Peering inside an old blue school bus in 2016, Julie Akins was surprised to see the seats ripped out, mattresses on the floor, and a family with seven children living inside. This isn’t right, she thought, her heart breaking as she noticed the family had no kitchen or bathroom. Julie, an Ashland, Oregon, writer, was working on a book about homelessness.
She’d talked to many families who, often due to job loss or illness, had found themselves living on the streets. I keep writing about this and no one does anything, she thought in frustration. Seeing the desperation on this family’s faces, she decided, Maybe it’s time for me to do more than write about it. Maybe it’s time for me to take action.
A Unique Solution
Meeting the school-bus family got the wheels rolling in Julie’s mind. What if we converted old school buses into affordable homes? she thought. It will be like living in an RV, and if a job came along and they had to move, folks could take their home with them.
Julie knew her hometown retired school buses each year and offered them up for sale to the public. She felt so strongly about this project that she dug into her savings and bought one for $5,000. Now, how to renovate it? she wondered. And when she shared her idea to turn it into a home for a needy family on her blog, she immediately received an amazing donation of $25,000 from a woman she didn’t even know. That generous gift enabled Julie to hire a builder and buy materials.
As word of Julie’s efforts spread, the local news did a story on her project, which sparked more donations of skills, materials, money — and also hope in the hearts of struggling families.
Jennifer Flood, her husband, David, and their three kids — Raylee, 12, David Jr., 10, and Noah, 3 — were living in their car when they saw the story.
Maybe this is our chance to start over, Jennifer thought, hope filling her heart for the first time in a long time.
A Place to Call Home
Like most, Jennifer and David never imagined they would become homeless. David was working as a substitute teacher while he finished his master’s degree. But Jennifer couldn’t work because of health issues, and when they fell too far behind in rent, their landlord evicted them.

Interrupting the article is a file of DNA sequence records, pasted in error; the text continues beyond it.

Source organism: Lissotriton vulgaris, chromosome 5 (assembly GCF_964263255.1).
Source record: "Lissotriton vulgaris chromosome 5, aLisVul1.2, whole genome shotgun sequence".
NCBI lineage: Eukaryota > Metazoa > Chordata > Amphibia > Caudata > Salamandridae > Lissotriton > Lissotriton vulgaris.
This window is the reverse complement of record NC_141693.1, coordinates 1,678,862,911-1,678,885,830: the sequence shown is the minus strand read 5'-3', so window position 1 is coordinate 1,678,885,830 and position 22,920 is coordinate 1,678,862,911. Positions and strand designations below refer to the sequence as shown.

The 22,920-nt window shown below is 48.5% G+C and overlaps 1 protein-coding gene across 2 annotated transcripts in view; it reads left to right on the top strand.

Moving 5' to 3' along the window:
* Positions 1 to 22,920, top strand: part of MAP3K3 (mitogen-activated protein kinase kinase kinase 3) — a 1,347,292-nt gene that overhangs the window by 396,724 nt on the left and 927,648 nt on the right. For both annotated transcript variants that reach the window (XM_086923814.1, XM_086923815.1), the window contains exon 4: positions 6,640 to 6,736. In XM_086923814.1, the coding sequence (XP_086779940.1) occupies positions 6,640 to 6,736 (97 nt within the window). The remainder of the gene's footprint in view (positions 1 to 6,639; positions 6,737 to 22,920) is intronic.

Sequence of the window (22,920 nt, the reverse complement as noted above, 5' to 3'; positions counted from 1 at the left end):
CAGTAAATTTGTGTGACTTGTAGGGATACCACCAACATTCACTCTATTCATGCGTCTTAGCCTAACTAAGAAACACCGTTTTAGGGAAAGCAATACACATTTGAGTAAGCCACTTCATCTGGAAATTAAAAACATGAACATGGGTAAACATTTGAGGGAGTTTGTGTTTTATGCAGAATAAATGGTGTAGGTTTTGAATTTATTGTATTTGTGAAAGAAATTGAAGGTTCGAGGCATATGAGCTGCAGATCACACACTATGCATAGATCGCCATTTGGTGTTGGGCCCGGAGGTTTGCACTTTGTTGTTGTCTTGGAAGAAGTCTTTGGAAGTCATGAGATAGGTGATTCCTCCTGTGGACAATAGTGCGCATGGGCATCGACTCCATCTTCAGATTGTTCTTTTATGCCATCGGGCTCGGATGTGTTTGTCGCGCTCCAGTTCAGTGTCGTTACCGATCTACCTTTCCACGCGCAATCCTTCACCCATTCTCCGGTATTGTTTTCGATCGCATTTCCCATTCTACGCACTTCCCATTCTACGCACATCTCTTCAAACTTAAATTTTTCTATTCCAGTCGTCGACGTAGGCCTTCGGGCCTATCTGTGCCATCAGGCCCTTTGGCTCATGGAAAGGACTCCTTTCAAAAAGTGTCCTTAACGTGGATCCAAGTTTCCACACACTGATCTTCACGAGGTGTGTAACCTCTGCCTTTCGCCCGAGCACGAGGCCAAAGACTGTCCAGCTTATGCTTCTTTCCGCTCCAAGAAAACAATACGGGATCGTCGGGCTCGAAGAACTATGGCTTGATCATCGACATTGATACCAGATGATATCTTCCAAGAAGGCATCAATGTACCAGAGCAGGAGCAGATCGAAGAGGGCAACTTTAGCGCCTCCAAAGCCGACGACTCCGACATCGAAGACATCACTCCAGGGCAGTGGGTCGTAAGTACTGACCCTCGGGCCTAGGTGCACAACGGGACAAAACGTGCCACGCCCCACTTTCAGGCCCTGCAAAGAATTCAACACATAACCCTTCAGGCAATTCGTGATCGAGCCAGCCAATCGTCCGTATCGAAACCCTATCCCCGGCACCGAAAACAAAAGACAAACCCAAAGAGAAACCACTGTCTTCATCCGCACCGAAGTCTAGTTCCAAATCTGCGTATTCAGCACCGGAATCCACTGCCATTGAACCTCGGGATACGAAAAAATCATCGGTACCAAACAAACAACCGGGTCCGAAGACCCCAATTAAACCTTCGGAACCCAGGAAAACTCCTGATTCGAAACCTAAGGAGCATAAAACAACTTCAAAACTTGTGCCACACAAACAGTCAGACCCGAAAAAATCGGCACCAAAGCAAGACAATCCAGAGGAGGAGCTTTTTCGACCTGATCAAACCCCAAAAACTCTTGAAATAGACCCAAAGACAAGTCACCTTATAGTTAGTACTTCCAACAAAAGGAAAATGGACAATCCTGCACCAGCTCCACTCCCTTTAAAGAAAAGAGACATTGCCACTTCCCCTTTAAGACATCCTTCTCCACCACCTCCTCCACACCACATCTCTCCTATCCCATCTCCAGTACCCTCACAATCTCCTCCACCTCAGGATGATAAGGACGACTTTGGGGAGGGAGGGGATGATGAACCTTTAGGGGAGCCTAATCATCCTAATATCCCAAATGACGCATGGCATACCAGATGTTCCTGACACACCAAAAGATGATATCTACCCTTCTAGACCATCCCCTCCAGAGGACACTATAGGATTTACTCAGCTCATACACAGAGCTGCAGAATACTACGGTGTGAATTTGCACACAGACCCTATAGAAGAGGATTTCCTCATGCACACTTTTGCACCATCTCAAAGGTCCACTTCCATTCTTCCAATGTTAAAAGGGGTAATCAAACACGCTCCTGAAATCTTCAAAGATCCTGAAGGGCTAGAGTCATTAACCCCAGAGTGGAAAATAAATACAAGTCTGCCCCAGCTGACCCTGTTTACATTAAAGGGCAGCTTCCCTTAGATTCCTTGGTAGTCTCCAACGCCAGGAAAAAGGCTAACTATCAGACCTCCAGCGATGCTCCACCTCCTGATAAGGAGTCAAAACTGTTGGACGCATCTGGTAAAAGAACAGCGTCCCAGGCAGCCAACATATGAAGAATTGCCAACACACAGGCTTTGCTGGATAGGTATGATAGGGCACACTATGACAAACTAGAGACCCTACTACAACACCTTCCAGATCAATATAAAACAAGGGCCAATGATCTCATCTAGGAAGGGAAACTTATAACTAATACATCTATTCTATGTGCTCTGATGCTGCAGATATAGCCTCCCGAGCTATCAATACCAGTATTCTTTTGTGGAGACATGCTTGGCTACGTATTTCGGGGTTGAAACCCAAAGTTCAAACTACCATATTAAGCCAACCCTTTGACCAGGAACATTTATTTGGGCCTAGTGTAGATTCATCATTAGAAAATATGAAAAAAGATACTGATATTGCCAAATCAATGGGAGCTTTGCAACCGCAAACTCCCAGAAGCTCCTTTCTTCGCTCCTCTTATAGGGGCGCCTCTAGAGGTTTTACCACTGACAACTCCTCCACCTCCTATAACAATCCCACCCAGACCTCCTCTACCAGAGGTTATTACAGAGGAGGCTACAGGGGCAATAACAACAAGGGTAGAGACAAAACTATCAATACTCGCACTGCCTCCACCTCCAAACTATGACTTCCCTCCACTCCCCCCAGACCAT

They lived in a tent throughout the summer of 2018 but had to leave when the campgrounds closed for repairs. With nowhere else to go, they lived in their car. Now…“Let’s apply for a bus house,” Jennifer urged. “Okay,” David agreed, “but with so many families in need, the odds are really against us. We shouldn’t get our hopes up.”
But when Julie read their story, the Floods were exactly the kind of family she wanted to help. They were hardworking people who just fell on hard times. Julie was excited as she called to tell Jennifer and David they’d be the first to move into one of her converted buses.
Thrilled, the couple counted the days until their new home was ready. And when Julie took them on a walkthrough, they gasped in awe. The interior had wood flooring, wood paneling, a full kitchen, a bath, and bunk beds for the kids. It had a wood stove and tile in the bathroom. The bus had also been equipped with solar heat and a water tank. “Do you want us to paint the outside of the bus?” Julie asked the ecstatic family. “No!” they all chimed in unison. “We love to sing, ‘We all live in a yellow submarine.’ Now, it’s true!” Jennifer laughed.
On Thanksgiving Day in 2018, the family moved into their new home, located in an Ashland recreational vehicle park. And today, Jennifer and David are working out plans to buy the bus from Julie. After one year of living rent-free, all families who receive a “skoolie” will be given that option. They can also choose to stay and pay a very affordable rent.
Today, Julie’s Family Bus Home Foundation is an official nonprofit, and volunteers are in the process of converting two more buses, both donated by her school district, into homes on wheels. And with thousands in Oregon having lost homes during wildfires last fall, and the coronavirus pandemic costing people jobs, she sees her mission as more important than ever and hopes other communities will get on board.
“This project is where compassion becomes proactive,” Julie says. “We all need to work together to help one another. A rising tide helps raise all boats. My goal is to help families rise above their circumstances. Here’s my hand, grab it, and let me help you.”
This article originally appeared in our print magazine.